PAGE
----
China’s population is expected to peak at 1.45 billion in 2030, then drop to 1.4 billion by 2050 and 1.1 billion by the end of this century.
Wang Pei’an, deputy head of the National Health and Family Planning Commission, released these numbers.
According to Wang, China’s working age population, of those between 15 and 64 years old, is a little over 1 billion and accounts for 73 percent of the total population. The working age population will gradually drop to 985 million in 2020 and to around 800 million by 2050.
In comparison, the working age population accounts for 66 percent of total population in the US, 67 percent in Europe and 61 percent in Japan.
In January 2016, China relaxed its decade-long birth control policy, allowing couples to have a second child if one of the parents has no siblings.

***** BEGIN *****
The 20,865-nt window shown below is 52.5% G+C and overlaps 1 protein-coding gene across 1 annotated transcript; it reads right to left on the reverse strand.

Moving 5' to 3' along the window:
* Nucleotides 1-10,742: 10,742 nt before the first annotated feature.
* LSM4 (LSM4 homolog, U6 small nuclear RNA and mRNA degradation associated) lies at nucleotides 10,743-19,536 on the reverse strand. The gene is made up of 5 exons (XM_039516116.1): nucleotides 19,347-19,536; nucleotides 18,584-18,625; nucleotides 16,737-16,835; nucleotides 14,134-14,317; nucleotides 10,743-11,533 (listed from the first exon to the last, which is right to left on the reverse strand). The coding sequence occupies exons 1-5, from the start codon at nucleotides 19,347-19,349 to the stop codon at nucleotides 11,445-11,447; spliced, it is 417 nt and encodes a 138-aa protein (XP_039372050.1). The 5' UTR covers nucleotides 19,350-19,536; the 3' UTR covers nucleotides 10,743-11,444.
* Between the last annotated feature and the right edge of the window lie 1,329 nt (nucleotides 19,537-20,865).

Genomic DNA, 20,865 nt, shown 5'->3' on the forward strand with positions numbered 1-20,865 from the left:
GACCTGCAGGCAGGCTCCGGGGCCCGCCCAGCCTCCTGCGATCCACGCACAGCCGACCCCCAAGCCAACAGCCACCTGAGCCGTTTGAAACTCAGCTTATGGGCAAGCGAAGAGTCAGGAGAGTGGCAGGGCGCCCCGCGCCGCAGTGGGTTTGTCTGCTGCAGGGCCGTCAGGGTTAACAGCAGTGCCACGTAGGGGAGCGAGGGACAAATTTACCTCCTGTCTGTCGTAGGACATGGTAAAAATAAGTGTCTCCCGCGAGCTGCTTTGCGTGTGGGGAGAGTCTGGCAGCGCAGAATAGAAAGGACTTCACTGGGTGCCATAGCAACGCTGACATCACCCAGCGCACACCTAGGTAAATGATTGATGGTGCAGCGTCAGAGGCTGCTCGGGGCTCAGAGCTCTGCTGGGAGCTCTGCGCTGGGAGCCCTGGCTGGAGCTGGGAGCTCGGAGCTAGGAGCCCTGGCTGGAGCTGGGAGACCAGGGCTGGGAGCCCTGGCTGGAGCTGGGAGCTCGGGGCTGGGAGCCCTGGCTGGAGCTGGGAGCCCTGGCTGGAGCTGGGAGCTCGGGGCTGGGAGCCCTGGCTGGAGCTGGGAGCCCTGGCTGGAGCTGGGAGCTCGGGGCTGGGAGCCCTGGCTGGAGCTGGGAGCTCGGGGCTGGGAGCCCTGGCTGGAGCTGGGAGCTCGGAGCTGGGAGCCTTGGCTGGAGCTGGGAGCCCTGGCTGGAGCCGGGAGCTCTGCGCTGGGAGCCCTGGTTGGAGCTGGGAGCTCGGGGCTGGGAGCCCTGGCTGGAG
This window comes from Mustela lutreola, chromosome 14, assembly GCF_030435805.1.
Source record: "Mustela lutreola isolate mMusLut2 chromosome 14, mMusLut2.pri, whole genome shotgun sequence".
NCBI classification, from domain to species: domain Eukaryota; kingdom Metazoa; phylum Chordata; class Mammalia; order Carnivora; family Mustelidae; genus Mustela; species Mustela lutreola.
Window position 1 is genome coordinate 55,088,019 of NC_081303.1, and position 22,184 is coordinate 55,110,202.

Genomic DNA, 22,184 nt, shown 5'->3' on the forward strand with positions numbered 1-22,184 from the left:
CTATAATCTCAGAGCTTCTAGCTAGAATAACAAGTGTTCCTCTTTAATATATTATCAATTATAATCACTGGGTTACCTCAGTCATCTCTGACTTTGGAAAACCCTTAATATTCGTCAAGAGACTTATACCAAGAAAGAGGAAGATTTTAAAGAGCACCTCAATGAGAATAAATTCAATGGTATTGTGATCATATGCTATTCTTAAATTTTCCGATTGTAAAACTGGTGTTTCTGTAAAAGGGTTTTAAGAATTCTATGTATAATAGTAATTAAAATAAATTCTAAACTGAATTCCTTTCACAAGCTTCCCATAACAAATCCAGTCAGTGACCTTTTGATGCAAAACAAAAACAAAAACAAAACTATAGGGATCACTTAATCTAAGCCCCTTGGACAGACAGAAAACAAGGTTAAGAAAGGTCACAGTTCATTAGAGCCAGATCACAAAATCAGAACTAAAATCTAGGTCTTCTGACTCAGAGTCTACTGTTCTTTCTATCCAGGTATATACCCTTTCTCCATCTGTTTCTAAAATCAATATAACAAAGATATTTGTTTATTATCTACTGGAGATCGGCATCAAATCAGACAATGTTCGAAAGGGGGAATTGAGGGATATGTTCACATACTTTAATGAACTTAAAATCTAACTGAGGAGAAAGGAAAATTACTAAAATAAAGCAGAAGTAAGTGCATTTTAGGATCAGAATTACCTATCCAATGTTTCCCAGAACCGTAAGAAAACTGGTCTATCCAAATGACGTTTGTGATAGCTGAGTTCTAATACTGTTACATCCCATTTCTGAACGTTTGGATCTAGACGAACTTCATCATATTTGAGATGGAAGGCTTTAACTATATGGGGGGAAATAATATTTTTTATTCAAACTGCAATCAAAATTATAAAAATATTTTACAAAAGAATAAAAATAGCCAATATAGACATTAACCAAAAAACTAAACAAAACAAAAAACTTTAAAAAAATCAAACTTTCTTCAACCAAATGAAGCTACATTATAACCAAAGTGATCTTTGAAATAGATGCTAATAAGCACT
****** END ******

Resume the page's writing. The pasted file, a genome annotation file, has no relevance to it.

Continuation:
Wang noted that following the second-child policy, a total of 18.46 million births were recorded across China in 2016. The number is the largest since 2000 and is 2 million more than past averages.
According to Wang, China’s second-child policy applies to some 90 million people but only 28 percent are likely to have a second child. Wang said working women, a lack of child care centers across the country and the rising cost of raising a child are factors.
Wang summarized the implementation of the second-child policy as “within expectation.”
China expects the average yearly number of births to vary between 17 million and 19 million from now to 2020.